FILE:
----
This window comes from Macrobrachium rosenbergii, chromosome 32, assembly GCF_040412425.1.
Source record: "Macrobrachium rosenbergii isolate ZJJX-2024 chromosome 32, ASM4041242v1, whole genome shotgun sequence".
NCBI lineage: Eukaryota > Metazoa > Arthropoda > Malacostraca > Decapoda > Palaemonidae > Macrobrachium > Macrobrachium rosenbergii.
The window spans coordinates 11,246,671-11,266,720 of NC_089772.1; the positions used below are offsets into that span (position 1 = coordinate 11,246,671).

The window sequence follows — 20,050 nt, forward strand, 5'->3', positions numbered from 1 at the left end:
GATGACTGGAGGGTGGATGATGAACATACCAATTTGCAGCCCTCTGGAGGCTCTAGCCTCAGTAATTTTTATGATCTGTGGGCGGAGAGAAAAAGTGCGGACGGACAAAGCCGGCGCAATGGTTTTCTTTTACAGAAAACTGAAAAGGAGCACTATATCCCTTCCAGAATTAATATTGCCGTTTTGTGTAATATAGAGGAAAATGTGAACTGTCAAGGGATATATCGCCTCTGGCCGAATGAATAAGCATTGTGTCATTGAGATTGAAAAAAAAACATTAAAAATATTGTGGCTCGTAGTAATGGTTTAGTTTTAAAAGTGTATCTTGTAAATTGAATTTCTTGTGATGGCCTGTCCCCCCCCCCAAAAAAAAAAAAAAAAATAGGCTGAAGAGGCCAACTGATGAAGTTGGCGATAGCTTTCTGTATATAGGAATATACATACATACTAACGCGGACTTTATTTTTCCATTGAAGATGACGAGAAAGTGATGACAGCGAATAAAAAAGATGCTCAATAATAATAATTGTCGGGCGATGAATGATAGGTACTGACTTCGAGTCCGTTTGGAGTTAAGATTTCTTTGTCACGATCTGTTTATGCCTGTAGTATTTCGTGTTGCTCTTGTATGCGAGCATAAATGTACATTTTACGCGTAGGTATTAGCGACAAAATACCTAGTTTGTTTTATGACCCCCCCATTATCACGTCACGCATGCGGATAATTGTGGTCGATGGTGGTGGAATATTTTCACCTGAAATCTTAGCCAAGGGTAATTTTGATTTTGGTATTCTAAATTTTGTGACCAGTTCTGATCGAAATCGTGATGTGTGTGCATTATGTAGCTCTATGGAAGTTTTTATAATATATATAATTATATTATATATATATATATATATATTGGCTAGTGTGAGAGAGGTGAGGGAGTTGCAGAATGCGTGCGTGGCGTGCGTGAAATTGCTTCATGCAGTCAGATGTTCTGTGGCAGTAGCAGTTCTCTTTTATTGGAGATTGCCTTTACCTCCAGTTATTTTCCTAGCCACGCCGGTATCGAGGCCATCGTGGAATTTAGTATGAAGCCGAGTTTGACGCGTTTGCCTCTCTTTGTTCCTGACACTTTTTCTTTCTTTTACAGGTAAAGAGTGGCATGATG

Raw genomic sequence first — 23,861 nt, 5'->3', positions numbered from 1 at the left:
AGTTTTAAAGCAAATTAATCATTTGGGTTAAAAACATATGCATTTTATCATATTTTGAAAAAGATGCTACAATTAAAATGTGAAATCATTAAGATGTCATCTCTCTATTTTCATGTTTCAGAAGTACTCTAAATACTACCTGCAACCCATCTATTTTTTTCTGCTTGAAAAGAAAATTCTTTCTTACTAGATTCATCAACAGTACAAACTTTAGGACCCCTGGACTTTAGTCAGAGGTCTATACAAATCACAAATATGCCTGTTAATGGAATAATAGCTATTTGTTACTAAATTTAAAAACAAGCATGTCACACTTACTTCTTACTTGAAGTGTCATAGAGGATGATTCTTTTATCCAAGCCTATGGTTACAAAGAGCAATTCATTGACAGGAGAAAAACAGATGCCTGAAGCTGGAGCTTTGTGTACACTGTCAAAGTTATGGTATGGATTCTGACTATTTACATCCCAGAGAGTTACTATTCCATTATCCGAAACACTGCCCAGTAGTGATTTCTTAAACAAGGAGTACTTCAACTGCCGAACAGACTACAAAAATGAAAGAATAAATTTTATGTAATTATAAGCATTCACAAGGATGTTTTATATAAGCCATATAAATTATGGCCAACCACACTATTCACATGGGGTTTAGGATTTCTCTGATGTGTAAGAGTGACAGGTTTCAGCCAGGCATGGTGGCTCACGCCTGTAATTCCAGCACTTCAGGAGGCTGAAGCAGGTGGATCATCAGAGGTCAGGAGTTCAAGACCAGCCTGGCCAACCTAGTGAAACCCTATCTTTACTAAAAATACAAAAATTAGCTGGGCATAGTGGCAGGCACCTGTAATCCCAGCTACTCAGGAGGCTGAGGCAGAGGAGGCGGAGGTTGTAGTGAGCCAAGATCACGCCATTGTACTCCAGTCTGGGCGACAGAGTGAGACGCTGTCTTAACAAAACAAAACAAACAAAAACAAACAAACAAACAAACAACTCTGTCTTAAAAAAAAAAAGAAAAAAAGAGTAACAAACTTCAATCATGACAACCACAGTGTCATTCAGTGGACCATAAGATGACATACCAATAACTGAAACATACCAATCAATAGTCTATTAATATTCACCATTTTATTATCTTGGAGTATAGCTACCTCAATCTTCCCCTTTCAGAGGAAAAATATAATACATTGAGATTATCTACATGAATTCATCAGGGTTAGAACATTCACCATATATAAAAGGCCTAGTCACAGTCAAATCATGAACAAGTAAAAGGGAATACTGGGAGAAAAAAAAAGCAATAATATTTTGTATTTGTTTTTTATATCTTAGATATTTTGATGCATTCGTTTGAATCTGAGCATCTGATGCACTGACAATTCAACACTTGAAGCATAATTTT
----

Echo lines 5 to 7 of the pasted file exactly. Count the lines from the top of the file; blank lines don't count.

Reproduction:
The window sequence follows — 20,050 nt, forward strand, 5'->3', positions numbered from 1 at the left end:
GATGACTGGAGGGTGGATGATGAACATACCAATTTGCAGCCCTCTGGAGGCTCTAGCCTCAGTAATTTTTATGATCTGTGGGCGGAGAGAAAAAGTGCGGACGGACAAAGCCGGCGCAATGGTTTTCTTTTACAGAAAACTGAAAAGGAGCACTATATCCCTTCCAGAATTAATATTGCCGTTTTGTGTAATATAGAGGAAAATGTGAACTGTCAAGGGATATATCGCCTCTGGCCGAATGAATAAGCATTGTGTCATTGAGATTGAAAAAAAAACATTAAAAATATTGTGGCTCGTAGTAATGGTTTAGTTTTAAAAGTGTATCTTGTAAATTGAATTTCTTGTGATGGCCTGTCCCCCCCCCCAAAAAAAAAAAAAAAAATAGGCTGAAGAGGCCAACTGATGAAGTTGGCGATAGCTTTCTGTATATAGGAATATACATACATACTAACGCGGACTTTATTTTTCCATTGAAGATGACGAGAAAGTGATGACAGCGAATAAAAAAGATGCTCAATAATAATAATTGTCGGGCGATGAATGATAGGTACTGACTTCGAGTCCGTTTGGAGTTAAGATTTCTTTGTCACGATCTGTTTATGCCTGTAGTATTTCGTGTTGCTCTTGTATGCGAGCATAAATGTACATTTTACGCGTAGGTATTAGCGACAAAATACCTAGTTTGTTTTATGACCCCCCCATTATCACGTCACGCATGCGGATAATTGTGGTCGATGGTGGTGGAATATTTTCACCTGAAATCTTAGCCAAGGGTAATTTTGATTTTGGTATTCTAAATTTTGTGACCAGTTCTGATCGAAATCGTGATGTGTGTGCATTATGTAGCTCTATGGAAGTTTTTATAATATATATAATTATATTATATATATATATATATATATTGGCTAGTGTGAGAGAGGTGAGGGAGTTGCAGAATGCGTGCGTGGCGTGCGTGAAATTGCTTCATGCAGTCAGATGTTCTGTGGCAGTAGCAGTTCTCTTTTATTGGAGATTGCCTTTACCTCCAGTTATTTTCCTAGCCACGCCGGTATCGAGGCCATCGTGGAATTTAGTATGAAGCCGAGTTTGACGCGTTTGCCTCTCTTTGTTCCTGACACTTTTTCTTTCTTTTACAGGTAAAGAGTGGCATGATG

Raw genomic sequence first — 23,861 nt, 5'->3', positions numbered from 1 at the left: